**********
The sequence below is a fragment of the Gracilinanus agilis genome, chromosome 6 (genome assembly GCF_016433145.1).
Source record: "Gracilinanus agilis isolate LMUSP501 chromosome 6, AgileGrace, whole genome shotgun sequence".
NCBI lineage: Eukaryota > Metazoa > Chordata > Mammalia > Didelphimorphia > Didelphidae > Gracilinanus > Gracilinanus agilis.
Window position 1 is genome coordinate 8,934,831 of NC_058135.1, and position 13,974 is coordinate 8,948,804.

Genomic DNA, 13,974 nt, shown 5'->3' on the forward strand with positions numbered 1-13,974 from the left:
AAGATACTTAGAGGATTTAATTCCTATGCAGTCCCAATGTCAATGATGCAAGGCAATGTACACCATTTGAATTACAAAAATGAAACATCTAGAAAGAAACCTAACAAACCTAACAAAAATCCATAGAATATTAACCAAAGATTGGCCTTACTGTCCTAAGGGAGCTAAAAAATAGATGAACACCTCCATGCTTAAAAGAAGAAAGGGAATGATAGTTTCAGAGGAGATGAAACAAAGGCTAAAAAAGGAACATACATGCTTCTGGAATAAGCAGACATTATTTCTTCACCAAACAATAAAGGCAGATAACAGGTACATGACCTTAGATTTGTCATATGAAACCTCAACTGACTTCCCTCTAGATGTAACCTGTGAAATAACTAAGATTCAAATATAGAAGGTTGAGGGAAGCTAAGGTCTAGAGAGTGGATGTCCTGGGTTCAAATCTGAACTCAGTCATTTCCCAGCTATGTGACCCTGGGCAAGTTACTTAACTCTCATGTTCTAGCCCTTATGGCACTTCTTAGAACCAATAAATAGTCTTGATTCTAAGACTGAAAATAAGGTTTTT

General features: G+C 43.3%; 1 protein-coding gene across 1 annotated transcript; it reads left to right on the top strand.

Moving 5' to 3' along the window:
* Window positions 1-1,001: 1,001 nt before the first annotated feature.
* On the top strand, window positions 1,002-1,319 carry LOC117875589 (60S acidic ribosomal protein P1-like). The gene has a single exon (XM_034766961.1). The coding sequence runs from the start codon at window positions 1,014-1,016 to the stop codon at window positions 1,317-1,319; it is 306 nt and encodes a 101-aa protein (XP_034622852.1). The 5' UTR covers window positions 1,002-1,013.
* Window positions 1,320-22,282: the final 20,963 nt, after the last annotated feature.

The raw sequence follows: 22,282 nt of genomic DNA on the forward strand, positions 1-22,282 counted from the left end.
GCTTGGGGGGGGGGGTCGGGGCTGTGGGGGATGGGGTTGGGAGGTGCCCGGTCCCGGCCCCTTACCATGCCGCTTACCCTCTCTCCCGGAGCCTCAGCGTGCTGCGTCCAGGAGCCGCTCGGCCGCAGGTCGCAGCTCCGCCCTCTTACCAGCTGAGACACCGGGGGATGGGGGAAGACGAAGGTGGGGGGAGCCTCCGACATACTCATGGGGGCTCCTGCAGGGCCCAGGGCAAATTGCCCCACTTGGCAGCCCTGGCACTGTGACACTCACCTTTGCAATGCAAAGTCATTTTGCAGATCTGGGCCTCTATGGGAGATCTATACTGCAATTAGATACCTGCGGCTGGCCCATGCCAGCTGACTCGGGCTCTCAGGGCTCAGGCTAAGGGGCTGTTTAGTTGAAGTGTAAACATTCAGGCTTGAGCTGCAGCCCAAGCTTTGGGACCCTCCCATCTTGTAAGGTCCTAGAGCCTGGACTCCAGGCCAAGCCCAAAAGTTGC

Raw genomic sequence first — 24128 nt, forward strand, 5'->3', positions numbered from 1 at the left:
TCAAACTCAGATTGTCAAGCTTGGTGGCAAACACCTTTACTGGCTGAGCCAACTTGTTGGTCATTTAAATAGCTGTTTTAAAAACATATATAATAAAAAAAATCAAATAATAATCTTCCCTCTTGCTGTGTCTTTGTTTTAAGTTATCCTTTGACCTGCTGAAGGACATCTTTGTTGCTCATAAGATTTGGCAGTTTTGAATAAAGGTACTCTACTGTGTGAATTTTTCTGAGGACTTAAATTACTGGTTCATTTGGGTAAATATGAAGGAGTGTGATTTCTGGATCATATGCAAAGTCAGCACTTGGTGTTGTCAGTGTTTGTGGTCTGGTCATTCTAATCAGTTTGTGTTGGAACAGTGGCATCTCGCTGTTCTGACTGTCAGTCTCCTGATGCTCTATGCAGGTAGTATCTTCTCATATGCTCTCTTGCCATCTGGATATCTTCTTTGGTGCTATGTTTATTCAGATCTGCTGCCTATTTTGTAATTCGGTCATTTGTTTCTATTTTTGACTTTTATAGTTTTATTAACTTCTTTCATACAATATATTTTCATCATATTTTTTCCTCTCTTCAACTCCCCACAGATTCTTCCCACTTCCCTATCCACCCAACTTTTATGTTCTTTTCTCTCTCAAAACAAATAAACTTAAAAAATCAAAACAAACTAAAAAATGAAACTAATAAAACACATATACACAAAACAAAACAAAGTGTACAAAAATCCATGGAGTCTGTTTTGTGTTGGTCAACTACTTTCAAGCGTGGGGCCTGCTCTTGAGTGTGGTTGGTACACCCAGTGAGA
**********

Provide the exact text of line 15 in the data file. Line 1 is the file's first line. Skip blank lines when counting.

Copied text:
TCAAACTCAGATTGTCAAGCTTGGTGGCAAACACCTTTACTGGCTGAGCCAACTTGTTGGTCATTTAAATAGCTGTTTTAAAAACATATATAATAAAAAAAATCAAATAATAATCTTCCCTCTTGCTGTGTCTTTGTTTTAAGTTATCCTTTGACCTGCTGAAGGACATCTTTGTTGCTCATAAGATTTGGCAGTTTTGAATAAAGGTACTCTACTGTGTGAATTTTTCTGAGGACTTAAATTACTGGTTCATTTGGGTAAATATGAAGGAGTGTGATTTCTGGATCATATGCAAAGTCAGCACTTGGTGTTGTCAGTGTTTGTGGTCTGGTCATTCTAATCAGTTTGTGTTGGAACAGTGGCATCTCGCTGTTCTGACTGTCAGTCTCCTGATGCTCTATGCAGGTAGTATCTTCTCATATGCTCTCTTGCCATCTGGATATCTTCTTTGGTGCTATGTTTATTCAGATCTGCTGCCTATTTTGTAATTCGGTCATTTGTTTCTATTTTTGACTTTTATAGTTTTATTAACTTCTTTCATACAATATATTTTCATCATATTTTTTCCTCTCTTCAACTCCCCACAGATTCTTCCCACTTCCCTATCCACCCAACTTTTATGTTCTTTTCTCTCTCAAAACAAATAAACTTAAAAAATCAAAACAAACTAAAAAATGAAACTAATAAAACACATATACACAAAACAAAACAAAGTGTACAAAAATCCATGGAGTCTGTTTTGTGTTGGTCAACTACTTTCAAGCGTGGGGCCTGCTCTTGAGTGTGGTTGGTACACCCAGTGAGA